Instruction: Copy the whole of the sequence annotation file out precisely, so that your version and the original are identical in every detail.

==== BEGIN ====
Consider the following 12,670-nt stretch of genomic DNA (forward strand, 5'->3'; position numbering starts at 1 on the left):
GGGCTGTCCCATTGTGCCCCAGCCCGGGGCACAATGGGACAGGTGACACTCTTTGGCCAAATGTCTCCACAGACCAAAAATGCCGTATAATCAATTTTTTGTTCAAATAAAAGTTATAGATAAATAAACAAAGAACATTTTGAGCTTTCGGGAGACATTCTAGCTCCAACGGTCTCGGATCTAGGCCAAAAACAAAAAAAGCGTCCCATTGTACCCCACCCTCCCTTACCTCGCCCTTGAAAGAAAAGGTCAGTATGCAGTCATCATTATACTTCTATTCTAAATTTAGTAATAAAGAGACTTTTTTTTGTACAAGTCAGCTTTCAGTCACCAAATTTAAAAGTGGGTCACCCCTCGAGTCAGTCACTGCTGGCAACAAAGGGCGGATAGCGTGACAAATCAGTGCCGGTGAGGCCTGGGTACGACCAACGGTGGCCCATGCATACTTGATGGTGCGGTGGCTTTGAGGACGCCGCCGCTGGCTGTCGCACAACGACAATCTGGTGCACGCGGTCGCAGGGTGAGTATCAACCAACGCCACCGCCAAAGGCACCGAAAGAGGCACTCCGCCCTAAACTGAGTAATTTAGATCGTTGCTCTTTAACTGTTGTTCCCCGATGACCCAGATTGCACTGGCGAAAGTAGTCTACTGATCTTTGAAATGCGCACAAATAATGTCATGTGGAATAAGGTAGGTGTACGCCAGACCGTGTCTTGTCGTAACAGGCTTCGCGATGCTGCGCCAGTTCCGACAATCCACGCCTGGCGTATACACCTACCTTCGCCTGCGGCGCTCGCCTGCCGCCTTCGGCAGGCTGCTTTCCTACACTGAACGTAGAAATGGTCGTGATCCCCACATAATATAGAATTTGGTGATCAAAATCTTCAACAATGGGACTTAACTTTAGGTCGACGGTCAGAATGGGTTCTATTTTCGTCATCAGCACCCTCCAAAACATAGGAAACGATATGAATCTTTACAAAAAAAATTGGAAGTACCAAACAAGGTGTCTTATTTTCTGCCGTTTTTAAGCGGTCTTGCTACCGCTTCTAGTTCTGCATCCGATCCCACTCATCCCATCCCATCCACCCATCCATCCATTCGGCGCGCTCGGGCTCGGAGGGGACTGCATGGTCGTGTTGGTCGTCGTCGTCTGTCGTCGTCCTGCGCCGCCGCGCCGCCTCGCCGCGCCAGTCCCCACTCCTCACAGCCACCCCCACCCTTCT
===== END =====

Consider the following 12,670-nt stretch of genomic DNA (forward strand, 5'->3'; position numbering starts at 1 on the left):
GGGCTGTCCCATTGTGCCCCAGCCCGGGGCACAATGGGACAGGTGACACTCTTTGGCCAAATGTCTCCACAGACCAAAAATGCCGTATAATCAATTTTTTGTTCAAATAAAAGTTATAGATAAATAAACAAAGAACATTTTGAGCTTTCGGGAGACATTCTAGCTCCAACGGTCTCGGATCTAGGCCAAAAACAAAAAAAGCGTCCCATTGTACCCCACCCTCCCTTACCTCGCCCTTGAAAGAAAAGGTCAGTATGCAGTCATCATTATACTTCTATTCTAAATTTAGTAATAAAGAGACTTTTTTTTGTACAAGTCAGCTTTCAGTCACCAAATTTAAAAGTGGGTCACCCCTCGAGTCAGTCACTGCTGGCAACAAAGGGCGGATAGCGTGACAAATCAGTGCCGGTGAGGCCTGGGTACGACCAACGGTGGCCCATGCATACTTGATGGTGCGGTGGCTTTGAGGACGCCGCCGCTGGCTGTCGCACAACGACAATCTGGTGCACGCGGTCGCAGGGTGAGTATCAACCAACGCCACCGCCAAAGGCACCGAAAGAGGCACTCCGCCCTAAACTGAGTAATTTAGATCGTTGCTCTTTAACTGTTGTTCCCCGATGACCCAGATTGCACTGGCGAAAGTAGTCTACTGATCTTTGAAATGCGCACAAATAATGTCATGTGGAATAAGGTAGGTGTACGCCAGACCGTGTCTTGTCGTAACAGGCTTCGCGATGCTGCGCCAGTTCCGACAATCCACGCCTGGCGTATACACCTACCTTCGCCTGCGGCGCTCGCCTGCCGCCTTCGGCAGGCTGCTTTCCTACACTGAACGTAGAAATGGTCGTGATCCCCACATAATATAGAATTTGGTGATCAAAATCTTCAACAATGGGACTTAACTTTAGGTCGACGGTCAGAATGGGTTCTATTTTCGTCATCAGCACCCTCCAAAACATAGGAAACGATATGAATCTTTACAAAAAAAATTGGAAGTACCAAACAAGGTGTCTTATTTTCTGCCGTTTTTAAGCGGTCTTGCTACCGCTTCTAGTTCTGCATCCGATCCCACTCATCCCATCCCATCCACCCATCCATCCATTCGGCGCGCTCGGGCTCGGAGGGGACTGCATGGTCGTGTTGGTCGTCGTCGTCTGTCGTCGTCCTGCGCCGCCGCGCCGCCTCGCCGCGCCAGTCCCCACTCCTCACAGCCACCCCCACCCTTCT